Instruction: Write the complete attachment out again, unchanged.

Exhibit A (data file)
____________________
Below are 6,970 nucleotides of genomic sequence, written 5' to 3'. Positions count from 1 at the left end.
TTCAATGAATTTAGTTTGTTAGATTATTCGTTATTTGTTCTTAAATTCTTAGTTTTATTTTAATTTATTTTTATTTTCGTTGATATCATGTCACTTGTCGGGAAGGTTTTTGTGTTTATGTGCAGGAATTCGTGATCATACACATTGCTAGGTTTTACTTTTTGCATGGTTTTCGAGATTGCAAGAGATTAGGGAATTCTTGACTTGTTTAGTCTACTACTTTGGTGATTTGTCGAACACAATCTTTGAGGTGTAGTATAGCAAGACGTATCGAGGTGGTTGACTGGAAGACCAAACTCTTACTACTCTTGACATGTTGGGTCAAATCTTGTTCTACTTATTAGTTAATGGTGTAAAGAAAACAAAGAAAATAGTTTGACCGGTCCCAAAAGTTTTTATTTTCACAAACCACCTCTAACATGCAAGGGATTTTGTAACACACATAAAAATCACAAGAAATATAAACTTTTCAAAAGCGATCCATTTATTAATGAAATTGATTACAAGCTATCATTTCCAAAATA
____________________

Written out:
Below are 6,970 nucleotides of genomic sequence, written 5' to 3'. Positions count from 1 at the left end.
TTCAATGAATTTAGTTTGTTAGATTATTCGTTATTTGTTCTTAAATTCTTAGTTTTATTTTAATTTATTTTTATTTTCGTTGATATCATGTCACTTGTCGGGAAGGTTTTTGTGTTTATGTGCAGGAATTCGTGATCATACACATTGCTAGGTTTTACTTTTTGCATGGTTTTCGAGATTGCAAGAGATTAGGGAATTCTTGACTTGTTTAGTCTACTACTTTGGTGATTTGTCGAACACAATCTTTGAGGTGTAGTATAGCAAGACGTATCGAGGTGGTTGACTGGAAGACCAAACTCTTACTACTCTTGACATGTTGGGTCAAATCTTGTTCTACTTATTAGTTAATGGTGTAAAGAAAACAAAGAAAATAGTTTGACCGGTCCCAAAAGTTTTTATTTTCACAAACCACCTCTAACATGCAAGGGATTTTGTAACACACATAAAAATCACAAGAAATATAAACTTTTCAAAAGCGATCCATTTATTAATGAAATTGATTACAAGCTATCATTTCCAAAATA